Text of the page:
and in the animation department of the U.S. Army during World War II. His
prolific writing continued throughout his life. He wrote “Oh, the Places
You’ll Go!” when he was 86 years old, and was working on scripts for a movie
version the week before his death at age 87 in 1991. His birthday of March 2 is
now aptly recognized as National Read Across America Day in the United States.

In 2010, Dartmouth English Professor Donald Pease published his biography of
Ted Geisel, called “Theodor SEUSS Geisel.” Audrey Geisel said Pease’s book
“got Ted better than anyone.”

Audrey Geisel was born in Chicago and grew up around New York City. She
followed her mother’s professional path and became a nurse, working at
Cambridge City Hospital in Massachusetts, among other hospitals.

Audrey has two daughters: Lark Grey Dimond-Cates is a sculptor in California.
She created the 22 bronze sculptures that compose The Dr. Seuss National
Memorial Garden in Springfield, Mass., and also was commissioned by Dartmouth
to create a Dr. Seuss-themed bas relief for the Theodor Seuss Geisel 1925 Room
at Dartmouth’s Baker-Berry Library. Another daughter, Lea Dimond, lives in
California and owns a children’s bookstore in San Francisco called Thidwick
Books. Thidwick, the big-hearted moose, is a Seuss character.

The recipient of an honorary degree from Dartmouth in 2000, Audrey Geisel
serves as president of Dr. Seuss Enterprises and oversees the management of Dr.
Seuss-licensed characters. She was the executive producer alongside Christopher
Meledandri, a 1981 Dartmouth graduate, on 20th Century Fox Animation’s
adaptation of “Horton Hears a Who!” in 2008, and has supported the creation of
the new PBS animated series “The Cat in the Hat Knows A lot About That!” Audrey
Geisel worked with Random House in 2011 to publish “The Bippolo Seed and Other
Lost Stories,” which assembled seven “lost” Dr. Seuss stories originally
published in the early 1950s. The publisher referred to the book as “the
literary equivalent of buried treasure.” Audrey and Meledandri joined forces
again to produce “The Lorax,” an animated 3-D movie that premiered March 2,

A longtime resident of La Jolla, Calif., Audrey is deeply involved in numerous
charities and organizations in the San Diego area, including the University of
California at San Diego, the San Diego Council on Literacy, National Center for
Family Literacy, La Jolla Playhouse, Old Globe Theatres, San Diego Zoological
Society, United Through Reading, and many others. She was recently awarded the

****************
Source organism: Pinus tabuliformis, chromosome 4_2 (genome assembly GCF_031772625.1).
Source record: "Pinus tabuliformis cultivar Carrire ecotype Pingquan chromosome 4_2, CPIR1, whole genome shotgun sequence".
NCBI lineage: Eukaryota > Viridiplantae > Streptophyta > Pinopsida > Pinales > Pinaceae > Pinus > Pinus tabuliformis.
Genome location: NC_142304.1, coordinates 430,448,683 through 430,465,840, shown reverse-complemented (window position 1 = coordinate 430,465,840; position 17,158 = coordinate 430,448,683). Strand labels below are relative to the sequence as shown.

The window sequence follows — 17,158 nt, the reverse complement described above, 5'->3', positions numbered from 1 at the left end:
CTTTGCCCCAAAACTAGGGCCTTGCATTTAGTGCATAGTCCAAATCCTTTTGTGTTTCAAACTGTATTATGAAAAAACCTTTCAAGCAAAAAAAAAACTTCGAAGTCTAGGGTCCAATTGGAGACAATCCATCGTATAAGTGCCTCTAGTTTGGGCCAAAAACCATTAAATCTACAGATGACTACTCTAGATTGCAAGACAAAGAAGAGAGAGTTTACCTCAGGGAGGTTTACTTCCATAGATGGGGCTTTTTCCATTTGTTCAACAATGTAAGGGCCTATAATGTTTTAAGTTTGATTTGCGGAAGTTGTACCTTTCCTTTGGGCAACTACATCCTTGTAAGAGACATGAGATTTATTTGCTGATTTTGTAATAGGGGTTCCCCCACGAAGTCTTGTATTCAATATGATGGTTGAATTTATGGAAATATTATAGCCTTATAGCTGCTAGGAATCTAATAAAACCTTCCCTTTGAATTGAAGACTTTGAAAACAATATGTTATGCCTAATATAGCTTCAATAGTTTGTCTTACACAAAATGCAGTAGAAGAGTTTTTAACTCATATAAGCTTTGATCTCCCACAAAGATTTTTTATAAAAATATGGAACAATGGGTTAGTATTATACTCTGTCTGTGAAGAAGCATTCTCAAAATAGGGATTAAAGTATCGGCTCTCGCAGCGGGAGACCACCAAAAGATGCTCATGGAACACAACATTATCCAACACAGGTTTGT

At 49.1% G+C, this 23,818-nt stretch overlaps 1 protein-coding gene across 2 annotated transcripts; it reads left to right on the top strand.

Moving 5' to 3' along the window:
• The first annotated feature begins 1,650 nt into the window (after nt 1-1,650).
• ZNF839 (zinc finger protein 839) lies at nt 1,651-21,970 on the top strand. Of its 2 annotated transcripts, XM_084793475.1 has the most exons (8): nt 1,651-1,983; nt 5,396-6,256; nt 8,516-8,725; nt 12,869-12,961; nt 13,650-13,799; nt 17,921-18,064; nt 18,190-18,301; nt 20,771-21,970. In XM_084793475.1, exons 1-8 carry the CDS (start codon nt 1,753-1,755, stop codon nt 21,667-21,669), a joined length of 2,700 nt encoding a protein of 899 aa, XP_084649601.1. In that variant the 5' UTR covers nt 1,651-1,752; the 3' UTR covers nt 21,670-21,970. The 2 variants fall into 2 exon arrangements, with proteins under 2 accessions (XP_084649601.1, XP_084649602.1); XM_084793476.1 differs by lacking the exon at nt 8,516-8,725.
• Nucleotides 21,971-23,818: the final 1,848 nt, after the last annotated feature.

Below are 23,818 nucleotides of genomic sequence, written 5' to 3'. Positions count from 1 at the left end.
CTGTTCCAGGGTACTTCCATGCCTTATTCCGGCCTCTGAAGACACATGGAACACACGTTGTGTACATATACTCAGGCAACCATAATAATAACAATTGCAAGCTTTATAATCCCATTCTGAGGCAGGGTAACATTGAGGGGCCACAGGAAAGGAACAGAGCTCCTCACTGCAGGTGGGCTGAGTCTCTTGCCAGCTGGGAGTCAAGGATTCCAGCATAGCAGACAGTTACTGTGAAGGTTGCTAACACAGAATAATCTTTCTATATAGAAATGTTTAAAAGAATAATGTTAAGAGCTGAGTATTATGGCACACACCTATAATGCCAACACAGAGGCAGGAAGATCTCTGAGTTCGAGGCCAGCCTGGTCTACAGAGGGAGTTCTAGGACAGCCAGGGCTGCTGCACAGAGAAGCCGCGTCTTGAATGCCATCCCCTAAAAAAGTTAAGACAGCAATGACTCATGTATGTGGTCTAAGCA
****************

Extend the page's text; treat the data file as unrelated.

prestigious UC San Diego Chancellor’s Medal, and was also recently honored by
“San Diego Business Journal” with the “Women Who Mean Business” Lifetime
Achievement Award.

“When I had the pleasure of conferring an honorary degree on Audrey Geisel, I
spoke of her effective stewardship over the Seuss legacy and of the munificence
of her actions in support of education, literacy programs, and health care,”
said President Emeritus James Wright. “The naming of our Medical School for
Ted and Audrey is a dream we have long shared, and I’m honored to join today
in saluting the Geisels.”

The Geisel School of Medicine at Dartmouth

The Audrey and Theodor Geisel School of Medicine at Dartmouth strives to
improve the lives of the people it serves—students, patients, and local and
global communities—and to live out the Dartmouth ethos that “the world’s
troubles are your troubles.” The school builds healthier communities through
innovations in research, education, and patient care.

Home to the nationally recognized Dartmouth Institute for Health Policy and
Clinical Practice, The Geisel School of Medicine is committed to creating
physician leaders who are skilled in path-breaking science and adept in
excellent management as well.

The Geisel School of Medicine has produced many firsts and achievements in
education, research and medical practice, including: the use of the stethoscope
in medical education, introduced by the poet-physician faculty member, Oliver
Wendell Holmes; the first clinical X-ray in America; the first multispecialty
intensive care unit; the first center to comprehensively examine variations in
health care costs in U.S. medical practice (The Dartmouth Atlas); and the
groundbreaking national model, “Supported Employment,” which improves
outcomes for those with serious mental illness. In 2010, Dartmouth launched the
first Center for Health Care Delivery Science and a new master’s degree
program in health care delivery science, a joint venture between the Tuck
School of Business and The Dartmouth Institute for Health Policy and Clinical
Practice at the Geisel School of Medicine.

Founded in 1769, Dartmouth is a member of the Ivy League and consistently ranks
among the world’s greatest academic institutions. Dartmouth has forged a
singular identity as a strong undergraduate and graduate institution dedicated
to teaching and research with graduate programs in the arts and sciences and
three leading professional schools—the Geisel School of Medicine, Thayer
School of Engineering, and the Tuck School of Business.